The meat of the novel, where the characters stabilize, gel, and start figuring out what/who the bad guy is, is fine.  This is where the bad guy(s) decide to eat/kill/stab/whatever the good guy(s) – and you learn about all of that.  It’s where Danny stops running and settles into a life that allows the other critical characters to start bonding.  It also takes place over some 13 years or so (another weird thing for King, but I am fine with it – so he need not worry that I’ll criticize).  Anyway, this section is classic King, and I loved it (of course).  No rushed feel, no overdoing the King low-class view – just pure Stephen King gold.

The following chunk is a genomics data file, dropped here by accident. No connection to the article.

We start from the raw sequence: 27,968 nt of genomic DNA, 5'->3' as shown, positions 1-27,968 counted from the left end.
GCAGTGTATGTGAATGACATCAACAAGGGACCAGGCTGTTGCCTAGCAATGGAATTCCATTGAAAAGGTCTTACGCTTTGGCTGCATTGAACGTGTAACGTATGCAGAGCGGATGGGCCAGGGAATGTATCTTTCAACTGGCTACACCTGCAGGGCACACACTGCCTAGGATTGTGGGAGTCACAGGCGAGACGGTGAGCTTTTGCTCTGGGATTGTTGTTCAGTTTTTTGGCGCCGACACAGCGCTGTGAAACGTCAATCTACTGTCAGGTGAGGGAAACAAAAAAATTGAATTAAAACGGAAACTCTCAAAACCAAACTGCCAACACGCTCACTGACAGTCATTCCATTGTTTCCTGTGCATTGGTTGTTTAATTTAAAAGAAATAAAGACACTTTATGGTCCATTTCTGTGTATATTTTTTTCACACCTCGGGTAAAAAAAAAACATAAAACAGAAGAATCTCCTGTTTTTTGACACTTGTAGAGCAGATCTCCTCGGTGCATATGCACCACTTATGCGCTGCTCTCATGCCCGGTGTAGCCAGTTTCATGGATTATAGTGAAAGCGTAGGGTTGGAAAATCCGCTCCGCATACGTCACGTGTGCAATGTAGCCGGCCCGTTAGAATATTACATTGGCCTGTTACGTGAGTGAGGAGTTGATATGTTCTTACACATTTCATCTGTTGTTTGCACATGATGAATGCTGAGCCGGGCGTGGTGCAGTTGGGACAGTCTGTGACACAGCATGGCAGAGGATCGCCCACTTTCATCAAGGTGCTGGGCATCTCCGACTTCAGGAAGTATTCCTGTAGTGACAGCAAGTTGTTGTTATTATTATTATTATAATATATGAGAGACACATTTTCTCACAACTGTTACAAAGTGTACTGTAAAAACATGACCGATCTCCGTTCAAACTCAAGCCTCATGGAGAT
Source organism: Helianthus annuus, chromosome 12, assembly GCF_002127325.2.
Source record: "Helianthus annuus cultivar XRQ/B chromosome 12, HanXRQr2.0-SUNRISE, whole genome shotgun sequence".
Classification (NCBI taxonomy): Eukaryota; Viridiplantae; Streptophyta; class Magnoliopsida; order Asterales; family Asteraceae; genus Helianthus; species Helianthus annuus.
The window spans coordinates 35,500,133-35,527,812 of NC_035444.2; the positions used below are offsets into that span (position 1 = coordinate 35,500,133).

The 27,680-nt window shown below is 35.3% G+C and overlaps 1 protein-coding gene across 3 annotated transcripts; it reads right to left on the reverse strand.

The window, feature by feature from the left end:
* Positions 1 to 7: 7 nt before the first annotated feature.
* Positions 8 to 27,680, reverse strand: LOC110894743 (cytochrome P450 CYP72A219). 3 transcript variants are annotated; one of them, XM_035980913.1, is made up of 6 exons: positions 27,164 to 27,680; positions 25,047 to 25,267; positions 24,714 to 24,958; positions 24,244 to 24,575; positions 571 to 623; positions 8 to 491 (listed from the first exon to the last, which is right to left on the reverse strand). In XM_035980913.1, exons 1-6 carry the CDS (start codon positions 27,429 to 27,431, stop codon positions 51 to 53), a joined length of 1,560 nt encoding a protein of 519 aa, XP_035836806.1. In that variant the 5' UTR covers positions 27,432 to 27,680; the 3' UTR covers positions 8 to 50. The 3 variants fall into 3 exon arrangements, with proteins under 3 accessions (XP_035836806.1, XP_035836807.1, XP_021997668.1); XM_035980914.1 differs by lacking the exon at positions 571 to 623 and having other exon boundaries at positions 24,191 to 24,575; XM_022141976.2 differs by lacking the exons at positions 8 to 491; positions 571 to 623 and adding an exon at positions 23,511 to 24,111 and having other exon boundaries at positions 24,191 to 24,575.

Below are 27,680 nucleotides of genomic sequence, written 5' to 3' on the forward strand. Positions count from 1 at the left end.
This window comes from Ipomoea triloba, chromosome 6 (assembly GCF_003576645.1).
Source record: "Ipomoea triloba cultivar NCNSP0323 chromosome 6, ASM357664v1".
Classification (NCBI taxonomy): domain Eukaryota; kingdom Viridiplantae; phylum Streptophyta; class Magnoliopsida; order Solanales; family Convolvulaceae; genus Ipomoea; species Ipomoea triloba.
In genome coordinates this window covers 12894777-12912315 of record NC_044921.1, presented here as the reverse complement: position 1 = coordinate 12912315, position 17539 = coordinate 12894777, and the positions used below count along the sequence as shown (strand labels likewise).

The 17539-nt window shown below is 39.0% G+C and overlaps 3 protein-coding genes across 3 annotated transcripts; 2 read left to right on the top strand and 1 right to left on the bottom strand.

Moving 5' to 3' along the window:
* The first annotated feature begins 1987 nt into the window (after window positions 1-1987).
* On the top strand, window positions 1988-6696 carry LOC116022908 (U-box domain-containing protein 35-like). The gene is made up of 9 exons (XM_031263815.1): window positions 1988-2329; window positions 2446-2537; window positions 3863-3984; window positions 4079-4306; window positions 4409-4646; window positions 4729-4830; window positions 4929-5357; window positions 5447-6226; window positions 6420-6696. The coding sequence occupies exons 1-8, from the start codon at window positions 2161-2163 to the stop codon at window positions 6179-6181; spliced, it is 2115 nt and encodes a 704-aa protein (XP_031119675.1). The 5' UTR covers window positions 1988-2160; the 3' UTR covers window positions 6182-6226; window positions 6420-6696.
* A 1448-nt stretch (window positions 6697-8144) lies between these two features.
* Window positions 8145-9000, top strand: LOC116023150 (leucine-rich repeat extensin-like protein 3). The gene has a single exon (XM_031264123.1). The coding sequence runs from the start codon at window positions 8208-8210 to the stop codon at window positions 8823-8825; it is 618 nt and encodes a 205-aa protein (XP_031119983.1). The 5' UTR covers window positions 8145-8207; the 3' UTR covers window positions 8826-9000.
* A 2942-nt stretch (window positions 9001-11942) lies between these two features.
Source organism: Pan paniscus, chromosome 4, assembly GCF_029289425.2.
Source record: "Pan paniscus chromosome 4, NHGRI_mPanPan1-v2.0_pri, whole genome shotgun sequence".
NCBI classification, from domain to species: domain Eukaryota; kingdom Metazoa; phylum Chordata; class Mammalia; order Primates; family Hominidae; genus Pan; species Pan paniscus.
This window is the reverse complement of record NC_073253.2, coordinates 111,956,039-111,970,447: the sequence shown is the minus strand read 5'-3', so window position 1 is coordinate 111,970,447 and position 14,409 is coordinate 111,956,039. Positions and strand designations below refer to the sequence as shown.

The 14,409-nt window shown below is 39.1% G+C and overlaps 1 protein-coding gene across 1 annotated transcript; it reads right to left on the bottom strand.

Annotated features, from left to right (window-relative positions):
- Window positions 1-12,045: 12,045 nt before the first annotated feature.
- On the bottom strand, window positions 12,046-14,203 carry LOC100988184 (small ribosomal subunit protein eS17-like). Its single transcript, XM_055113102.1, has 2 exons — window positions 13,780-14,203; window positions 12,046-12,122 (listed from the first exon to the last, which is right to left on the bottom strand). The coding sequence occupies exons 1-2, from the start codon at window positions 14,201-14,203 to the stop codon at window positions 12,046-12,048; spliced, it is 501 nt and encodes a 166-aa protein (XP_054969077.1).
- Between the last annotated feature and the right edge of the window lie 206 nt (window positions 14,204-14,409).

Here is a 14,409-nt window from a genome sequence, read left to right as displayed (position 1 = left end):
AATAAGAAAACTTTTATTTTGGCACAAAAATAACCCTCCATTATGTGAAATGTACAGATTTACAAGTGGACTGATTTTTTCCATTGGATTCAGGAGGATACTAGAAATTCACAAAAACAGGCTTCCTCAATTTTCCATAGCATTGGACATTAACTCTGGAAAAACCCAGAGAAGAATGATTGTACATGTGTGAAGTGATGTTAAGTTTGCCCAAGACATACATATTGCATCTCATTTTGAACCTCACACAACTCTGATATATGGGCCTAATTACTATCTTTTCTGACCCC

Then, the end happens.  True to his style, the end is a bit abrupt.  The good guys have a fight, and then a REAL fight (a la It) with the bad guys [HERE COME THE SPOILERS], and they win.  This happens all the time with Stephen King, so we’re good, right?  NO.  The bad guys (4 of whom are well developed “boss bad guys”) all die, and the good guys – including Danny, Abra (the main character), Billy (the 80-year old protector), John (the recovered alcoholic doctor), the parents, the cat (at like 18 years old!) – they all live.  Danny and Abra and everyone live happily ever after – the end.  Mr. King, with all due respect, “WTF?”  What I would have expected would be that Danny dies (He did bad stuff, was an alcoholic, and has the power to sacrifice himself to make it better.), Billy dies (80+ years old!!), John dies (Recovering alcoholic doctor?  Yep – should die.), and maybe Abra’s parents, too, so Abra can feel the loss, lose her innocence, and move on (just like in a TON of King’s books).  These deaths would have made the win at the end more powerful (You value it more if you earn it!) and would have given the complex world he created final closure.  This “live happily ever after” thing is weird.  I didn’t hate it, but it was weird.  Here’s my theory.